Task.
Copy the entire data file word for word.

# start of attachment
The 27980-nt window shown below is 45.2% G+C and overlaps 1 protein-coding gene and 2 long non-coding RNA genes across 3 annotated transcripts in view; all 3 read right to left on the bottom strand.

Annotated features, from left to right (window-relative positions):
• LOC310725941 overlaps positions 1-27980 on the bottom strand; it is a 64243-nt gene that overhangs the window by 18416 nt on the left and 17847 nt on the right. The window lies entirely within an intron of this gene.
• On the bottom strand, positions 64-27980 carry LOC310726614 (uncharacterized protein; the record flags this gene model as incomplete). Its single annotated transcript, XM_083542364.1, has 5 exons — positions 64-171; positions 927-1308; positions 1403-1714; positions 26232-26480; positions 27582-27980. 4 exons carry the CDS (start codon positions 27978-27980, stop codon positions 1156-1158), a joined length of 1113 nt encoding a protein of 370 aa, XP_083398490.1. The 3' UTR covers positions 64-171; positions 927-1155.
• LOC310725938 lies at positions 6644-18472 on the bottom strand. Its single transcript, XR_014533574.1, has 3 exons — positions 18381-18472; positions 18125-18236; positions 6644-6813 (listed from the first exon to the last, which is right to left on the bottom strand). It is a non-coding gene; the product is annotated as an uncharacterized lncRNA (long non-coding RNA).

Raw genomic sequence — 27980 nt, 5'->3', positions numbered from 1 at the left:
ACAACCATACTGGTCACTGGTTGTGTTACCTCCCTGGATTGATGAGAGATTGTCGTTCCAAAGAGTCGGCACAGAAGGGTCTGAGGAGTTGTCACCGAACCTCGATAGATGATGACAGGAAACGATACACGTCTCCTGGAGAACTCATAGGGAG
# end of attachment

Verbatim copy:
The 27980-nt window shown below is 45.2% G+C and overlaps 1 protein-coding gene and 2 long non-coding RNA genes across 3 annotated transcripts in view; all 3 read right to left on the bottom strand.

Annotated features, from left to right (window-relative positions):
• LOC310725941 overlaps positions 1-27980 on the bottom strand; it is a 64243-nt gene that overhangs the window by 18416 nt on the left and 17847 nt on the right. The window lies entirely within an intron of this gene.
• On the bottom strand, positions 64-27980 carry LOC310726614 (uncharacterized protein; the record flags this gene model as incomplete). Its single annotated transcript, XM_083542364.1, has 5 exons — positions 64-171; positions 927-1308; positions 1403-1714; positions 26232-26480; positions 27582-27980. 4 exons carry the CDS (start codon positions 27978-27980, stop codon positions 1156-1158), a joined length of 1113 nt encoding a protein of 370 aa, XP_083398490.1. The 3' UTR covers positions 64-171; positions 927-1155.
• LOC310725938 lies at positions 6644-18472 on the bottom strand. Its single transcript, XR_014533574.1, has 3 exons — positions 18381-18472; positions 18125-18236; positions 6644-6813 (listed from the first exon to the last, which is right to left on the bottom strand). It is a non-coding gene; the product is annotated as an uncharacterized lncRNA (long non-coding RNA).

Raw genomic sequence — 27980 nt, 5'->3', positions numbered from 1 at the left:
ACAACCATACTGGTCACTGGTTGTGTTACCTCCCTGGATTGATGAGAGATTGTCGTTCCAAAGAGTCGGCACAGAAGGGTCTGAGGAGTTGTCACCGAACCTCGATAGATGATGACAGGAAACGATACACGTCTCCTGGAGAACTCATAGGGAG